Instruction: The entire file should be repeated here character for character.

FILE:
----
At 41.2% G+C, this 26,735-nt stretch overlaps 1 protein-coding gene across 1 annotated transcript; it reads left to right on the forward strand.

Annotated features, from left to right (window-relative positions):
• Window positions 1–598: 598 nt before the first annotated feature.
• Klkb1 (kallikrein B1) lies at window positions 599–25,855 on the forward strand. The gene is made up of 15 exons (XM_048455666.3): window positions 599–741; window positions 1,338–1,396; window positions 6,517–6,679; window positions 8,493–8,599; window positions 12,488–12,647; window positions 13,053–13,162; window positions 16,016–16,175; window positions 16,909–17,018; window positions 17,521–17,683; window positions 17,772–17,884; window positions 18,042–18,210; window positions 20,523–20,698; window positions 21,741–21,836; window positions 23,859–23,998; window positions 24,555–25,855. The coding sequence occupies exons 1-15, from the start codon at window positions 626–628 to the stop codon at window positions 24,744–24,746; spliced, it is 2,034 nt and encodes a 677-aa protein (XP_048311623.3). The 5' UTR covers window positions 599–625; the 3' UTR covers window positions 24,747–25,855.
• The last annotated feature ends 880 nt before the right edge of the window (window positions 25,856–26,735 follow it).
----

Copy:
At 41.2% G+C, this 26,735-nt stretch overlaps 1 protein-coding gene across 1 annotated transcript; it reads left to right on the forward strand.

Annotated features, from left to right (window-relative positions):
• Window positions 1–598: 598 nt before the first annotated feature.
• Klkb1 (kallikrein B1) lies at window positions 599–25,855 on the forward strand. The gene is made up of 15 exons (XM_048455666.3): window positions 599–741; window positions 1,338–1,396; window positions 6,517–6,679; window positions 8,493–8,599; window positions 12,488–12,647; window positions 13,053–13,162; window positions 16,016–16,175; window positions 16,909–17,018; window positions 17,521–17,683; window positions 17,772–17,884; window positions 18,042–18,210; window positions 20,523–20,698; window positions 21,741–21,836; window positions 23,859–23,998; window positions 24,555–25,855. The coding sequence occupies exons 1-15, from the start codon at window positions 626–628 to the stop codon at window positions 24,744–24,746; spliced, it is 2,034 nt and encodes a 677-aa protein (XP_048311623.3). The 5' UTR covers window positions 599–625; the 3' UTR covers window positions 24,747–25,855.
• The last annotated feature ends 880 nt before the right edge of the window (window positions 25,856–26,735 follow it).